Fine line between ‘good’ and ‘like’

There are albums that are good that you might not like. And there are albums that you like that aren’t all that great.

Matthew’s Everybody Down could very well fit in the latter category.

Purveyors of What’s Important — i.e., critics — will most certainly latch onto the album’s professional studio sheen, the band’s alt-rock songwriting, singer Brian Sweeney’s Thom Yorke-falsetto and the music’s vaguely emo-ish trappings as faults.

And as well they should.

Everybody Down can’t escape some level of calculation, a familiarity with the way the guitars ring and buzz, the way Sweeney earnestly croons, the way the songs veer between sparse verses and big choruses.

But like that old proverb about trash and treasure, Matthew’s rank on your personal grate meter is a matter of taste. These same faults don’t sound nearly as bad as they could have been.

Sweeney, thankfully, doesn’t subscribe to the Emo School of Whiny Singing, which makes those unison power chords — a hallmark of most Weezer-inspired, post-Pinkerton rawk — far more bearable. Plus, those ringing arpeggios on “The Darkest Night”, “This Time” and “In Your Car” sound more early 1990s than early 2000s.

The title track does an excellent job capturing a listener’s attention right from the start, and following tracks — “In the Wonder”, “Steams” — keep the momentum going, alternating between rockers and slow songs with ease.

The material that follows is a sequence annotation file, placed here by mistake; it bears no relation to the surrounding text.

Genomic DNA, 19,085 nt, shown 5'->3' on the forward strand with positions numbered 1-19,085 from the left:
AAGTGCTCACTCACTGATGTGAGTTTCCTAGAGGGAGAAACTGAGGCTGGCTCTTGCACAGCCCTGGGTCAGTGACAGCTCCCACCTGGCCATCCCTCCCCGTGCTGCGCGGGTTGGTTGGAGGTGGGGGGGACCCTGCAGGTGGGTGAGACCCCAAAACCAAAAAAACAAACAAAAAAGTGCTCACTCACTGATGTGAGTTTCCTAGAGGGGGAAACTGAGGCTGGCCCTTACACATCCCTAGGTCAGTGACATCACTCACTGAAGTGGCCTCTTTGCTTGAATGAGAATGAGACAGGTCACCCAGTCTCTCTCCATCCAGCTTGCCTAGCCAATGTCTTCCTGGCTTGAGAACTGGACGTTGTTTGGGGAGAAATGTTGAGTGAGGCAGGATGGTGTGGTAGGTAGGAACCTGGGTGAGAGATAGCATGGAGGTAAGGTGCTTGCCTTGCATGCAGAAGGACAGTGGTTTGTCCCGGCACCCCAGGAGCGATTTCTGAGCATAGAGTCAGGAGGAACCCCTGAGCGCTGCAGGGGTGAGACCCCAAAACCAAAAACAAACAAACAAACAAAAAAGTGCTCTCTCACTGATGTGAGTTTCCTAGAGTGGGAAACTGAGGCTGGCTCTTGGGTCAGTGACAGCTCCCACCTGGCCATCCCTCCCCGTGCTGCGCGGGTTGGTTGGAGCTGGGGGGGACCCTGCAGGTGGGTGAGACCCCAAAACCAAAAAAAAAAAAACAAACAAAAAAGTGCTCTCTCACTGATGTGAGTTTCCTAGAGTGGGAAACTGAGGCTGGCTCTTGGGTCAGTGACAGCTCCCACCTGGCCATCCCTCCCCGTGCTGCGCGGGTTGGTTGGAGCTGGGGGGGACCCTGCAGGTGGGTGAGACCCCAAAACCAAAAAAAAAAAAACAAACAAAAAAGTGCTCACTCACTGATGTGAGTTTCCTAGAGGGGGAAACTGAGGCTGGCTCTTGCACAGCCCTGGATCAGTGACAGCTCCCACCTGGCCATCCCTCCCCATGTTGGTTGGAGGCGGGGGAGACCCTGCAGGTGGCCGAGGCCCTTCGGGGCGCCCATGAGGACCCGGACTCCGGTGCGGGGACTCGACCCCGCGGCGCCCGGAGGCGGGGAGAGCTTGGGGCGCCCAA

In other words, this album is easy to like for the exact same reasons other folks will feel ambivalent toward it.

And maybe that’s why this review is haltingly good — Everybody Down sounds exactly like the album that would find much favor for a very specific (and cool) audience, and it makes no qualms about it. Among the critical press, that’s whoring.


Matthew’s music is likeable because it’s well-written and well-performed. It’s not going to change the history of rock ‘n’ roll, but at the same time, it’s not a crass attempt to milk a cash cow. An eagar attempt, maybe — not a crass one.

Go ahead. Listen to Matthew, and don’t be afraid to like it.

P.S. Matthew is a band, not a person.